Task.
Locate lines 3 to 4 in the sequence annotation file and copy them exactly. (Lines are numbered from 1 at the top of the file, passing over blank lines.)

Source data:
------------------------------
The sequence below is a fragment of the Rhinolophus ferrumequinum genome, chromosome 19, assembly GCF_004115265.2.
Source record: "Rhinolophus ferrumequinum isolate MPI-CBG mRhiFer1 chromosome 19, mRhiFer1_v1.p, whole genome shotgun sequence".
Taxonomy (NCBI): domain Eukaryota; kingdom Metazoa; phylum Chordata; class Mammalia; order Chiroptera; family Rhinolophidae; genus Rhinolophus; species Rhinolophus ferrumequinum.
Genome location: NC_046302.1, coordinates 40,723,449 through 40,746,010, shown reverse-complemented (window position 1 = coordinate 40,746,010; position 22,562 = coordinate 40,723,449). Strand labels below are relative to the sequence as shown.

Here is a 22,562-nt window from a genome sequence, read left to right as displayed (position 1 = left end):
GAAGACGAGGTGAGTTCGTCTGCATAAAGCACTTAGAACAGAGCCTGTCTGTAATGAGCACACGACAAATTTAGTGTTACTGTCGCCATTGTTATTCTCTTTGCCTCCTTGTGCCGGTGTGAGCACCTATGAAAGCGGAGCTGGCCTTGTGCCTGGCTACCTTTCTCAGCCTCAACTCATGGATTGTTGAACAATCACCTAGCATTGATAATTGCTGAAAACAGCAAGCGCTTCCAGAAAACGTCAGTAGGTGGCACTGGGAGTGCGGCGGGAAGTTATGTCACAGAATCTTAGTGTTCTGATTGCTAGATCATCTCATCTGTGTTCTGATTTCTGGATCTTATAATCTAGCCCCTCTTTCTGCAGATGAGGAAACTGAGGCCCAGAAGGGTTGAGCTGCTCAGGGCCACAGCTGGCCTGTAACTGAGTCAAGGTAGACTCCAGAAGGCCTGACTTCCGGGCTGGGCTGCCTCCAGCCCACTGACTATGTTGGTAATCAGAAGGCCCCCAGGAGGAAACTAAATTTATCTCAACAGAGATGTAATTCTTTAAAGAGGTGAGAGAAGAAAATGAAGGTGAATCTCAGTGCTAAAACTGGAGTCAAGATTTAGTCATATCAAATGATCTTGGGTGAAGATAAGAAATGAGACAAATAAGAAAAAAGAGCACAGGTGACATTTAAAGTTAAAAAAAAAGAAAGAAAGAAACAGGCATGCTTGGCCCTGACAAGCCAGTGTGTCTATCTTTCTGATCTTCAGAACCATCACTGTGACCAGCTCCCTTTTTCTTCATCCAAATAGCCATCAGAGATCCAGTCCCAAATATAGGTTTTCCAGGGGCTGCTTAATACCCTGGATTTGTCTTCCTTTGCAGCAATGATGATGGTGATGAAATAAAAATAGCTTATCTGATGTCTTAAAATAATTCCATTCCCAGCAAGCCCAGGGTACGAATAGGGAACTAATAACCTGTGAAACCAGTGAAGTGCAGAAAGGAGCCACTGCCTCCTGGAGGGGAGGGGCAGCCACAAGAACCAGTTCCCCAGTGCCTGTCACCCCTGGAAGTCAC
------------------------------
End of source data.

Taxonomy (NCBI): domain Eukaryota; kingdom Metazoa; phylum Chordata; class Mammalia; order Chiroptera; family Rhinolophidae; genus Rhinolophus; species Rhinolophus ferrumequinum.
Genome location: NC_046302.1, coordinates 40,723,449 through 40,746,010, shown reverse-complemented (window position 1 = coordinate 40,746,010; position 22,562 = coordinate 40,723,449). Strand labels below are relative to the sequence as shown.